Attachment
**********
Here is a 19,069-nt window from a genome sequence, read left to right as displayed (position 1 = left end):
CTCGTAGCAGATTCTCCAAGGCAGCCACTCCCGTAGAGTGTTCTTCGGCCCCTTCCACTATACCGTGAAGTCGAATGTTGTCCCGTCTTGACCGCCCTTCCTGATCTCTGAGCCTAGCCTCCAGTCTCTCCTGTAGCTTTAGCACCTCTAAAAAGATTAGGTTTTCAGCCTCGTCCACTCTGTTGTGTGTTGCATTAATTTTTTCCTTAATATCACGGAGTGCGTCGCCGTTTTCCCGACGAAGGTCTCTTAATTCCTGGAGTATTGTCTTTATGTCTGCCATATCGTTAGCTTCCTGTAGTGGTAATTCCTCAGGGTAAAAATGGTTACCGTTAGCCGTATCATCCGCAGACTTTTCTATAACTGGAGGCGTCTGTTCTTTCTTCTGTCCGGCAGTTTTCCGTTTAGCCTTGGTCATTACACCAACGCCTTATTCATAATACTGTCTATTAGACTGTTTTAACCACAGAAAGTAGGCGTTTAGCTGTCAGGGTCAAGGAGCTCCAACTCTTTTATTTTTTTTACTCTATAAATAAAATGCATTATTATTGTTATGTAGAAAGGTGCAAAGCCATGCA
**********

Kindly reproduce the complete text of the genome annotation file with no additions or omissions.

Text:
Here is a 19,069-nt window from a genome sequence, read left to right as displayed (position 1 = left end):
CTCGTAGCAGATTCTCCAAGGCAGCCACTCCCGTAGAGTGTTCTTCGGCCCCTTCCACTATACCGTGAAGTCGAATGTTGTCCCGTCTTGACCGCCCTTCCTGATCTCTGAGCCTAGCCTCCAGTCTCTCCTGTAGCTTTAGCACCTCTAAAAAGATTAGGTTTTCAGCCTCGTCCACTCTGTTGTGTGTTGCATTAATTTTTTCCTTAATATCACGGAGTGCGTCGCCGTTTTCCCGACGAAGGTCTCTTAATTCCTGGAGTATTGTCTTTATGTCTGCCATATCGTTAGCTTCCTGTAGTGGTAATTCCTCAGGGTAAAAATGGTTACCGTTAGCCGTATCATCCGCAGACTTTTCTATAACTGGAGGCGTCTGTTCTTTCTTCTGTCCGGCAGTTTTCCGTTTAGCCTTGGTCATTACACCAACGCCTTATTCATAATACTGTCTATTAGACTGTTTTAACCACAGAAAGTAGGCGTTTAGCTGTCAGGGTCAAGGAGCTCCAACTCTTTTATTTTTTTTACTCTATAAATAAAATGCATTATTATTGTTATGTAGAAAGGTGCAAAGCCATGCA